Corporations today are increasingly embracing their unique role in international development, and in turn are shaping the development landscape and society as a whole in important ways. What’s more, social ventures are increasingly being run like for-profits to make themselves economically self-sustaining. One classic example is Aravind Eye Hospitals, which works to eradicate cataract-related blindness in India. It now includes five hospitals, a research institution, a lens factory, an eye bank and a training facility. Aravind even subsidizes its services, products and related travel for poor customers—all by turning a profit. They have managed this because their unparalleled efficiency and sterling reputation in eye care also attracts India’s more affluent customers, who subsidize similar services for poorer patients. These sorts of “fourth sector” organizations that function as both mission-driven nonprofits and economically shrewd institutions have further drawn STEM talent out of traditional corporate pools.


4. Professionalization

Over the past few decades, the trend among nonprofits has been to hire the cheapest workers to keep overheads low and pass more value to beneficiaries. This trend owes its genesis to the misguided notion that the overhead ratio is the ultimate barometer of the organization’s performance, efficiency and effectiveness. (See Dan Pallotta’s brilliant TED Talk: “The way we think about charity is dead wrong.”) Thankfully, organizations, especially those with more hard money, are gradually leaning toward finding the best professional talent to solve problems and effect change. In particular, they are learning to invest in professionals who bring data- and evidence-based approaches and rigorous validation and implementation methodologies. This opens doors for STEM thinkers and doers.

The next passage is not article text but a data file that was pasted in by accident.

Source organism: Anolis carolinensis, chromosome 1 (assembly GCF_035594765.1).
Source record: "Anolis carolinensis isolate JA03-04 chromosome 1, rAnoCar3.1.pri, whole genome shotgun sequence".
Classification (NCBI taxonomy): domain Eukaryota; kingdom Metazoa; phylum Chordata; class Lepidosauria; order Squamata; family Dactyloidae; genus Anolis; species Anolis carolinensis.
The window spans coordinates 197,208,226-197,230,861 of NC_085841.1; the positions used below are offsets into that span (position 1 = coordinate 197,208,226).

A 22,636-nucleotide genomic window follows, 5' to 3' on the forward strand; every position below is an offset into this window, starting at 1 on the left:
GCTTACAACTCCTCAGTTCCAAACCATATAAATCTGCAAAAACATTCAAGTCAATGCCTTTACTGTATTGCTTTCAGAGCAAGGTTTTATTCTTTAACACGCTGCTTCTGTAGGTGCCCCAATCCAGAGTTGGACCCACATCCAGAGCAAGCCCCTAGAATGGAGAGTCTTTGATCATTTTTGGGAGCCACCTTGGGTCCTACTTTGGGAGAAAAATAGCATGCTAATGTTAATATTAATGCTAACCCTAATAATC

STEM professionals can indeed be paid competitively while applying themselves to grand challenges. Take, for example, Alison Padget, a nutritionist by training, who makes six figures designing programs, developing grant proposals, and providing technical oversight as Vice President of Programs for World Hope International a faith-based non-profit. Her work spans many levels of abstraction – directing field staff, coordinating with project leaders and grant-writers, hiring consultants, reporting to funders, and staying abreast of relevant scientific and technology breakthroughs. A growing number of progressive organizations are realizing that such experts are necessary to find new resources, optimize those resources, and maximize the net impact, regardless of the sticker price for professionalization.